2. In the code editor, add code to cause the class to inherit from CollectionBase, as in this example:
    ' Visual Basic
    Public Class WidgetCollection
       Inherits System.Collections.CollectionBase
    End Class
    
    // C#
    public class WidgetCollection : System.Collections.CollectionBase
       {
       }
    
  3. From the File menu, choose Save All.

You have now created your WidgetCollection class. Because this class inherits from CollectionBase, it already has much of the collection functionality implemented. There is a Clear method to clear the collection and a Count property that keeps track of the number of current members. Additionally, there is a Protected object called List, which you use to keep track of your widgets. But there is no Add method, no Remove method, and no Item property. The implementation of these is left up to the developer.

Implementing the Add and Remove Methods

You will now implement the Add method so that WidgetCollection will add only Widget objects.

To implement the Add method

  1. Add the following code to your WidgetCollection class, beneath the class statement in C#, or the Inherits statement in Visual Basic:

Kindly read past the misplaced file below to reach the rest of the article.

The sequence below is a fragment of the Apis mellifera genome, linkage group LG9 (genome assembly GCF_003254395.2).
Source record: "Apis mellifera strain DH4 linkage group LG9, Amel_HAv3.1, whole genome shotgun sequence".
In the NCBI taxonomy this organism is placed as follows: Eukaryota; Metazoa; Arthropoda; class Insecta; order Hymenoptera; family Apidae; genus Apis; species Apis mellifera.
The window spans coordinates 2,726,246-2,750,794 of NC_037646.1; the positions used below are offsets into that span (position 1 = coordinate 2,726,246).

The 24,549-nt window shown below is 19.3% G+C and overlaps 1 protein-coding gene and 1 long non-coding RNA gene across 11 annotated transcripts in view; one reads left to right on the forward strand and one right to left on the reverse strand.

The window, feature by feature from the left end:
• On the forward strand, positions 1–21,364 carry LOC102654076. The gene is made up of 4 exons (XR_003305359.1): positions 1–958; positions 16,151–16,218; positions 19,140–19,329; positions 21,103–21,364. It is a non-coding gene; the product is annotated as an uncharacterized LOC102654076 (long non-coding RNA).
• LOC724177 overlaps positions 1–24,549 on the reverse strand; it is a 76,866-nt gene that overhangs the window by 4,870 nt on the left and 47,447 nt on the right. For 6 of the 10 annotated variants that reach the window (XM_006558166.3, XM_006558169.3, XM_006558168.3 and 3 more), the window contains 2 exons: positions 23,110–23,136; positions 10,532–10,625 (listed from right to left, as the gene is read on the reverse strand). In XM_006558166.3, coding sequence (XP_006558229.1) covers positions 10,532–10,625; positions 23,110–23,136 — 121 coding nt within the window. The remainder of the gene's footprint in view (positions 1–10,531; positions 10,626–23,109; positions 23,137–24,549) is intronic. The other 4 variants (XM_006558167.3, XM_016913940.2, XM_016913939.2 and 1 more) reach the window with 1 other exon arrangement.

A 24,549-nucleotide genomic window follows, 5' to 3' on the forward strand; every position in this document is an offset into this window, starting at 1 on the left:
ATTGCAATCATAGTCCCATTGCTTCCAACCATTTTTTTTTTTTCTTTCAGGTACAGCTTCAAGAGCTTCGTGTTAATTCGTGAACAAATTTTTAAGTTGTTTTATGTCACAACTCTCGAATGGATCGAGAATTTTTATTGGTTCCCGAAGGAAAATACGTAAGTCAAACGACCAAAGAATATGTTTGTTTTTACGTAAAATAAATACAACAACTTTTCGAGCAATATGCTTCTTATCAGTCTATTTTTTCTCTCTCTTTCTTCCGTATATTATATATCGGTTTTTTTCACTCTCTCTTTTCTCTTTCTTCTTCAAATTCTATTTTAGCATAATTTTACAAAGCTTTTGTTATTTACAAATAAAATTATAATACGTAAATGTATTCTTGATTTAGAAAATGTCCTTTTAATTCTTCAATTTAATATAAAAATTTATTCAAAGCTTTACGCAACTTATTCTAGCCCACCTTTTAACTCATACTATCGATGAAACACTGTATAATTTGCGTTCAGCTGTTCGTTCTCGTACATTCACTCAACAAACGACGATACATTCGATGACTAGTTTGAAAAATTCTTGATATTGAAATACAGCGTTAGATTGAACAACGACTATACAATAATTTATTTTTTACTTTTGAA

' Restricts to Widget types, items that can be added to the collection.
    Public Sub Add(ByVal awidget As Widget)
       ' Invokes Add method of the List object to add a widget.
       List.Add(aWidget)
    End Sub
    
    // C#
    // Restricts to Widget types, items that can be added to the collection
    public void Add(Widget aWidget)
    {
       List.Add(aWidget);
    }
    

    In this method, you restrict to Widget types the items that can be added to the List object through the argument taken by the Add method. Though the List object can accept any type of object, this method prohibits any objects but Widget types from being added, and acts as a "wrapper" around the List object.

  2. From the File menu, choose Save All.

You now have a way to add widgets to your collection. You must now implement a way to remove them. You will do this in a manner similar to the way you created the Add method, by creating a Remove method that accepts an index as an argument and in turn calls the List.RemoveAt method.

To implement the Remove method

  1. Beneath the Add method, add the following code:
    ' Visual Basic
    Public Sub Remove(ByVal index as Integer)
       ' Check to see if there is a widget at the supplied index.
       If index > Count - 1 Or index < 0 Then
          ' If no widget exists, a messagebox is shown and the operation is 
          ' cancelled.
          System.Windows.Forms.MessageBox.Show("Index not valid!")
       Else
       ' Invokes the RemoveAt method of the List object.
          List.RemoveAt(index)
       End If
    End Sub
    
    // C#
    public void Remove(int index)